Sgt. E-5, 11B40 Light Weapons Infantry, Vietnam Era
Medals and Awards:National Defense Medal, Vietnam Service Medal with two campaign stars, Vietnamese Campaign Medal, Overseas Service Bar, Purple Heart, Air Medal, Infantryman's Badge, Sharpshooter Badge M-16, Expert Badge M-14, First Class Badge with V Device, Army Commendation Medal with oak leaf cluster
Wounded in Action: February 11, 1970 against enemy hostile forces, received fragment wounds both legs and left hand
Thomas McKelvey, U.S. Army
Married: Dec. 28, 1968, to Joanne (Gullo) at St. Anthony's Parish in Fredonia
Children: Christopher, Lori Carr
Grandchildren: Benjamin, Elijah, Natalie
Thomas H. McKelvey was born on April 25, 1946, at Brooks Memorial Hospital in Dunkirk, the son of Harry and Arlene (Skinner). His family resided at 53 Newton St., Fredonia.
His dad worked at the Fredonia Post Office as a postal delivery man. Tom's father Harry received the Silver Star for heroism while serving in the Marine Corps as a corporal during the invasion of Okinawa. He grew up with his brother Richard; these two were always together while they were kids.
School time came and one could find McKelvey attending Fredonia's elementary classes at the Fredonia Normal School. While in high school, McKelvey was often practicing his golf swing. Golf was the game he excelled in, so he was on the greens as often as he could be. It was evident that anyone could see his goal was to drop off as many strokes as he could from his game.
When he wasn't on the golf course, he could be found with his friends Steve Cobb, George Borzelleri, Bill Lesch, Jim Alirius and Gene Fisher. The groups always hung out and just did the things that teenage boys of that time did. After graduating from Fredonia High School he was off to Washington University in St. Louis, Mo.
At Washington University, his interest was in the political science field. After completing his classes there, he was off to Cornell University to study law. During the summer months he found a job right down his alley. He landed a summer position in the Club House at the Hillview Golf Course.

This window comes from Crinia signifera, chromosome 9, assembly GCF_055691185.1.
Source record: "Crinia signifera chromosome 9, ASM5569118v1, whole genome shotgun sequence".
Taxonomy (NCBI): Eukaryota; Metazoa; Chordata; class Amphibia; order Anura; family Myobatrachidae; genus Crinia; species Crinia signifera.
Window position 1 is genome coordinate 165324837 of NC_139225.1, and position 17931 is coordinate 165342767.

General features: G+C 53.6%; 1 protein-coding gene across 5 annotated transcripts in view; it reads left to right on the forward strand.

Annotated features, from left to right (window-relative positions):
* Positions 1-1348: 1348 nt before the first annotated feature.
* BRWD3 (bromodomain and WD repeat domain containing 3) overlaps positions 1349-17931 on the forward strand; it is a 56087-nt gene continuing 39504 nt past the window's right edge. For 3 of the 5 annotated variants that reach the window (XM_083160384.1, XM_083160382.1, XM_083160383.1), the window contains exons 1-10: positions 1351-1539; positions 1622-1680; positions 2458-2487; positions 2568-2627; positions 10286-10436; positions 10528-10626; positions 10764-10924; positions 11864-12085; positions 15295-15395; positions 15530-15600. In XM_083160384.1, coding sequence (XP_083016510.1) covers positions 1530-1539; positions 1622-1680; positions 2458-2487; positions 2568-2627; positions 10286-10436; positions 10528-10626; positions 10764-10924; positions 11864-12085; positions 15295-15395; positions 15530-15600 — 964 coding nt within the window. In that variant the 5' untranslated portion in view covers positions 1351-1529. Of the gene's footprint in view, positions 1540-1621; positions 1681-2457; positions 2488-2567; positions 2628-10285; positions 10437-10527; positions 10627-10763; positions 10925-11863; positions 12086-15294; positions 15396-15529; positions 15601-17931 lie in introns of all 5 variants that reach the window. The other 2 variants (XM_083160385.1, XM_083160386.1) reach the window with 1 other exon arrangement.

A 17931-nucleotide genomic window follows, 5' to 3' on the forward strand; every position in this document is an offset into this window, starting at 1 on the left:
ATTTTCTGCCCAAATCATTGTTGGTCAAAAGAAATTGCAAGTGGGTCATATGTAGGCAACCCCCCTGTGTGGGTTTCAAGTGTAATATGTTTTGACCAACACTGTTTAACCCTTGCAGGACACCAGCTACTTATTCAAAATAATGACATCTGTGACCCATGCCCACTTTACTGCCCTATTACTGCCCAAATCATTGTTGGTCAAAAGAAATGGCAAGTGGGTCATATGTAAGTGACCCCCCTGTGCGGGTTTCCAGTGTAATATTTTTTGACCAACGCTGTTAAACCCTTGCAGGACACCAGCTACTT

In 1968 after just starting law school McKelvey was drafted, along with local friend Dan Polowy. The two new Fredonia soldiers were off to Fort Dix in New Jersey for basic Army boot camp training. After boot camp, he returned home for leave and while on leave on Dec. 28, 1968, he and Joanne (Gullo) became husband and wife at a ceremony in St. Anthony's Church in Fredonia.
With his new bride came new orders. He was now off to Fort Polk, La. He received advanced combat training to prepare himself for a tour of duty in Southeast Asia. His tour of duty was in a small country called Vietnam.
While at Fort Polk he was trained in all the Army's basic weapons that were being used in Vietnam. They included the M16 rifle, the .30-caliber machine guns, the .50-caliber machine gun, hand grenades, the M-79 grenade launcher, and the .45-caliber pistol. Advanced training lasted eight weeks and it was nonstop where one had to learn everything about fighting a new type of warfare.
Unlike Korea and World War II, fighting was being done in jungles, rice paddies, and small villages that were secured during the day by U.S. forces and the VietCong and North Vietnamese army took control of when the sun set. Completing advanced infantry training gave him a 30-day leave with orders to report to his new duty station, Saigon, South Vietnam.
The trip to Vietnam logged McKelvey in with a lot of air miles. Leaving the states from Fort Lewis, Wash., he got to see a little of Alaska, Japan and finally ended up in Saigon, South Vietnam.
Saigon is a city in South Vietnam that no longer is listed on any world maps because after the Vietnam War, the city's name was changed to Ho Chi Minh City to honor North Vietnam's leader during the 10-year war.
On arriving in Vietnam and reporting to headquarters battalion, he received his orders to report to the commanding officer Bravo Co. 6th, 31st battalion infantry. His duties were rifleman. He was assigned to his new platoon that at the time were assigned to the Dong Tam area. The duties of Bravo Co. 6th, 31st BN were to walk patrols to provide security from Viet Cong and the North Vietnamese army soldiers that at night would come into the villages and take whatever they wanted to supply their needs in fighting and harassing the U.S. military in their areas.